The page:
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The Observer on the high-speed rail line

Some contemplation about the prospects for success of this unique project.

Ross Capon, president of the National Association for Railroad Passengers, a national Washington D.C.-based non-profit promoting the development of rail, supports Texas Central Railways’ proposal but says it could be difficult to pull off. Mass transit systems, he points out, have always relied on public funds.

“If they can do it, more power to them,” Capon says. “That is a very steep hill to climb because infrastructure is almost always publicly owned and is the result of public investment.”

All other forms of transportation receive some kind of government subsidies. Even major airlines would be unprofitable if not for public financing of airports. Amtrak relies heavily on federal funding to just stay afloat, and the government builds and maintains roads for buses.

It’s often cheaper to build with subsidies. A private company would not only have to swallow the full costs of building the railway but expect to turn enough revenue to be profitable.

Andy Kunz, president of the U.S. High Speed Rail Association, says high-speed rail is different from other types of transit like planes and conventional trains in that it is potentially profitable, but it also comes with huge capital costs.

“It takes some deep pockets to get them off the ground,” says Kunz. “And that’s why you usually need government because government is better set up to lay out that kind of money up front.”


Tarrant County Commissioner Gary Fickes says Japan Central Railways—the Japanese high-speed rail company that Texas Central Railways has partnered with—doesn’t want the strings that may come attached to federal funds. Such requirements include the possibility of having to unionize all construction workers and buy all American-made materials. He says these requirements could mean higher building costs and could translate into even higher fares.

But the for-profit approach could also translate into high fares. The company will need to start turning a profit on the project fast. [Tom Schieffer, former U.S. ambassador to Japan and the senior advisor to the project] refuses to pinpoint a fare but says it would be “somewhat less” than a plane ticket between North Texas and Houston.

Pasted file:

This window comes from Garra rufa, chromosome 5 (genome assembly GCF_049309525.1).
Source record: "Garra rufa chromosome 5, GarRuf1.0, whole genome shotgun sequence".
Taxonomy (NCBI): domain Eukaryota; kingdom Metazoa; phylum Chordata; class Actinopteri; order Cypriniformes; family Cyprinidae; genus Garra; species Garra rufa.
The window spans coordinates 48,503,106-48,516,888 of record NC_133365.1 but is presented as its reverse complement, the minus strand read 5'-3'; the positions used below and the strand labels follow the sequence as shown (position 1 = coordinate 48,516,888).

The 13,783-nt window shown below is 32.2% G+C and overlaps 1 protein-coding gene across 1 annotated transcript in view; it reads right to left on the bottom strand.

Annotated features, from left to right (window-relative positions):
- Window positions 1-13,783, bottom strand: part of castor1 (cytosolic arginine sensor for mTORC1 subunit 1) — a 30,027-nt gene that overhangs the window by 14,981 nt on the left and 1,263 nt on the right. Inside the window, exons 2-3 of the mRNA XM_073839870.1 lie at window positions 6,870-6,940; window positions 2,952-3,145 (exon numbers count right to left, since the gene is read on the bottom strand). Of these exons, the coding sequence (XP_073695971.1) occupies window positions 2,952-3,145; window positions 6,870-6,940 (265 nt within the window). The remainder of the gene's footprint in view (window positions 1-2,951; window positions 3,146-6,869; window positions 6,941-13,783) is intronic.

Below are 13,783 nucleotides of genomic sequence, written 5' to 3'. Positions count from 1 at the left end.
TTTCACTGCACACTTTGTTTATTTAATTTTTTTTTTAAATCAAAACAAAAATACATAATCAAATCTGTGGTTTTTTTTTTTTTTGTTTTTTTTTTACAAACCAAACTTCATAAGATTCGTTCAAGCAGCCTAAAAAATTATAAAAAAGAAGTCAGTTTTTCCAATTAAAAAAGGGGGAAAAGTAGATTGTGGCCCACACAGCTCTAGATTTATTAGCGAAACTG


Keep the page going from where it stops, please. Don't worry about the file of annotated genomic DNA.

See here for previous Texas Central Railway blogging. As I’ve noted before, the TCR folks recognize that their project is unusually well-suited for the approach they’re taking. Future extensions to this line, or connections to it, may not follow the same path. As far as pricing goes, I took a quick check on United’s website for roundtrip fares between Houston and Dallas. The ones I looked at ranged from $149 to $330, with most around $250; these were all advance fares, ones for same day departures began at about $450 roundtrip. These don’t include any baggage fees, so the actual total will be a bit higher. This suggests to me that the sweet spot for competitiveness will be in the $100-$125 range for one way. They can probably go a little higher than that and compete on other aspects of the service – leg room! free WiFi! no TSA lines! better food and drink choices! – but I’d guess that $150 for one way is about as high as they can go. I’m hardly an expert on this and I have no inside knowledge, so take my wild guess with a heaping tablespoon of salt. But we’ll see how accurate I am when they get closer to being in business.

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